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Simon's Books

Simon Lilly

Simon Hughes Lilly writes pieces that weave together the inner workings of a curious mind with the scintillating patterns of the landscape. It seems to him that he often narrates or translates, rather than constructs or composes.

It is a matter of being alert to the timbre and lilt of the voices that arise at quiet moments, and being able to get them down on paper as accurately as may be.

His style and subject matter is coloured by his interest in the earliest writings of Britain: the Welsh, the Anglo-Saxon, the Nordic and the Gaelic traditions, as well as the contemplative and spiritual writings of India and the Far East.

As a visual artist, he often attempts to combine fragments of writings within his art works.


He currently has published the following volumes inspired by local landscapes:

Moonlight Through Glass

The House of Trees

A Wandering Mind

On Longer Tides

Subject as Object

On the Ridge Road

Scribble River


 His words and art can be seen at:

Books are available from his online shop:  click HERE

Dr Wyn Thomas

Dalai Lama

Dr Wyn Thomas

in his words:

"I can still recall the thrill of hearing stories, as a very young boy, of life in Radnorshire when my Grandparents were children.  So too, the excitement of opening a history book and discovering facts and links to places, people and events.  One notable example was discovering Owain Glyndwr’s connection to Radnorshire: The Battle of Brynglas, which occurred on 22nd June 1402.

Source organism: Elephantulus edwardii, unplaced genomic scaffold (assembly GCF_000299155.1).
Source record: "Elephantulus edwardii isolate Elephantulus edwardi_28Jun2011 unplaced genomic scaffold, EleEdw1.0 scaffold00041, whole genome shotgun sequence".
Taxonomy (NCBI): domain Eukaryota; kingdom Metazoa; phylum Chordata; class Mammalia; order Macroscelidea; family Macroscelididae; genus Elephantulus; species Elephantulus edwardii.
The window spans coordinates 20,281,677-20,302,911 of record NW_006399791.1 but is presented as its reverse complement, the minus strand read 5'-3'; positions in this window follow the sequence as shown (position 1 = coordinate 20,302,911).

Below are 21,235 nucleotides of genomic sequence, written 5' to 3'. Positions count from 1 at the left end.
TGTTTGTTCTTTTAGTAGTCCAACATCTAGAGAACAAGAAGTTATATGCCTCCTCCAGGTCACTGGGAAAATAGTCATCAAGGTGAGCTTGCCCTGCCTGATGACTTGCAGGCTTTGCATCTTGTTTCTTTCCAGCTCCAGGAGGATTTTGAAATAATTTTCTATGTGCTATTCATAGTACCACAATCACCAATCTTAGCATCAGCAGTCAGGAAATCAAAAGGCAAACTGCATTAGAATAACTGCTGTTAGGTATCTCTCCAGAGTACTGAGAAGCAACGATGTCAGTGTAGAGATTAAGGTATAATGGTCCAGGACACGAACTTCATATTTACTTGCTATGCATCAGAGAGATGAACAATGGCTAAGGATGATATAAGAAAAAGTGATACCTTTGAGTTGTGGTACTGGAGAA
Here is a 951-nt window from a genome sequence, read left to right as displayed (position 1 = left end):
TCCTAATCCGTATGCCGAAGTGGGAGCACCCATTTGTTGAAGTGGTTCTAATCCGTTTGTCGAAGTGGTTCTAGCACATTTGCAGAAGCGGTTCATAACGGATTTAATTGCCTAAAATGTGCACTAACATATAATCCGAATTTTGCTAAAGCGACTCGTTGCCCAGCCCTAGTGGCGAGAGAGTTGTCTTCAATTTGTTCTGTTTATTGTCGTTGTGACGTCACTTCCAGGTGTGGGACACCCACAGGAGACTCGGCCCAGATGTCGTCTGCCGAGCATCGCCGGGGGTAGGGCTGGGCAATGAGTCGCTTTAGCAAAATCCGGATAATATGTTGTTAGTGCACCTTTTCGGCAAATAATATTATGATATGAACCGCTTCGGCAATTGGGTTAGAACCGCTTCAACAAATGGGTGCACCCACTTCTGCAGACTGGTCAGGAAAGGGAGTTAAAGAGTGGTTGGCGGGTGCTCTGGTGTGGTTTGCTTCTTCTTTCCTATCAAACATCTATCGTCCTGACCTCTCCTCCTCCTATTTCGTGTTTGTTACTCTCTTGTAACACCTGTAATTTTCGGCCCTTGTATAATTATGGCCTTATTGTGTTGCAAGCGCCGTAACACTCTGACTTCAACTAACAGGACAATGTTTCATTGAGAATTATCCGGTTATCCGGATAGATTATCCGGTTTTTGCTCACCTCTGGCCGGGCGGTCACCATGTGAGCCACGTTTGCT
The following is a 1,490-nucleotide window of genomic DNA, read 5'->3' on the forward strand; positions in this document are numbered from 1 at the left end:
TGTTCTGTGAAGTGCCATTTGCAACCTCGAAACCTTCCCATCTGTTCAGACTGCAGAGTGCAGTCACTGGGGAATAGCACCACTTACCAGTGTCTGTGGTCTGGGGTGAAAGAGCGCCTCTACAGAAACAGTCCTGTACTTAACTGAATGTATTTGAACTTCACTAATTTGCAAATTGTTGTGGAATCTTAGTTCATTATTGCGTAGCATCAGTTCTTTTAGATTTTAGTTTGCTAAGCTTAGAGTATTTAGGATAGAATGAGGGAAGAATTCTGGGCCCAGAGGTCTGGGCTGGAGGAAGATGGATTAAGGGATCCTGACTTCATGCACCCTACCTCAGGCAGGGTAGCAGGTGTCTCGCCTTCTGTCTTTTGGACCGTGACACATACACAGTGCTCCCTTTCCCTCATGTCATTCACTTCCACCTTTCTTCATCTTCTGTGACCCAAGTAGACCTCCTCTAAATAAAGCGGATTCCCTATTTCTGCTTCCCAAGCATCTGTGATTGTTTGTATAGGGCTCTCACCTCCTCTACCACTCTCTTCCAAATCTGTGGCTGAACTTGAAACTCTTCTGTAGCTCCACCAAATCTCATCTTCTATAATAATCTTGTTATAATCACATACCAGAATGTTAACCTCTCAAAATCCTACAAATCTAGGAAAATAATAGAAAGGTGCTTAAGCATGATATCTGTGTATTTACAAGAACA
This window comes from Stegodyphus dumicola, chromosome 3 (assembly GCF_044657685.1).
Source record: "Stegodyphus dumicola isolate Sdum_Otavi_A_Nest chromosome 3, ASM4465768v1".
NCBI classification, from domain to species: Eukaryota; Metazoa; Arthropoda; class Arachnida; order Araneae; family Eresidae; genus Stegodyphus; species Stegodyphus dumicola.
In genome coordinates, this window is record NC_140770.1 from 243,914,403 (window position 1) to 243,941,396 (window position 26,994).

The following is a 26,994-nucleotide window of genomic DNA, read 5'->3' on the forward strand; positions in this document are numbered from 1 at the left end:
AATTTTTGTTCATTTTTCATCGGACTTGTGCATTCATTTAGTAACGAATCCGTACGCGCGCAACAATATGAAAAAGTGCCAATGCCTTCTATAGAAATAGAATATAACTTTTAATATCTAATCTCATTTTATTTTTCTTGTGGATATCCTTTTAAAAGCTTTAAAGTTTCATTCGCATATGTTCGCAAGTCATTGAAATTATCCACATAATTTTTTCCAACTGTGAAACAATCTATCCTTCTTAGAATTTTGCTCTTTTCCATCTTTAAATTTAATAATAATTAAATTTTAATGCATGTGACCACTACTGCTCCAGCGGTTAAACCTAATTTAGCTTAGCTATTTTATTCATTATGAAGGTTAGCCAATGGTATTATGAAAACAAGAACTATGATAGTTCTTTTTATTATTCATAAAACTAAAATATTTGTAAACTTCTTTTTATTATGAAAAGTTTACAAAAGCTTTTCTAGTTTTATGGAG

But if three events inspired my interest in Welsh militancy, and why I resolved to approach historical writing in an impartial and balanced manner, they are as follows: in my early twenties, I learned that the water pipeline from Cwm Elan to Birmingham, at a point no more than five miles from my family home in Llandrindod, had been targeted by Welsh militants in 1952. 

During my childhood, I used to spend periods during the school holidays on my Grandparents’ farm in mid-Wales.  On one occasion, when aged nine or so, my Grandmother and I were looking out of the kitchen window across to the hill opposite, when she spoke sorrowfully that her farm home might be targeted for flooding, as had been rumoured a few years before.  She implored me: ‘don’t let it happen here’.  It was, or what I perceived to be, her sense of bewilderment, sadness and helplessness which instilled a belief that Wales and its people needed to be protected from injustice.

Embarking on a period of global back-packing in my twenties, having been told that the undertaking would dilute my Welsh nationalism, I returned home even more convinced of Wales’s unique cultural identity and its own ‘special place’ in the world."



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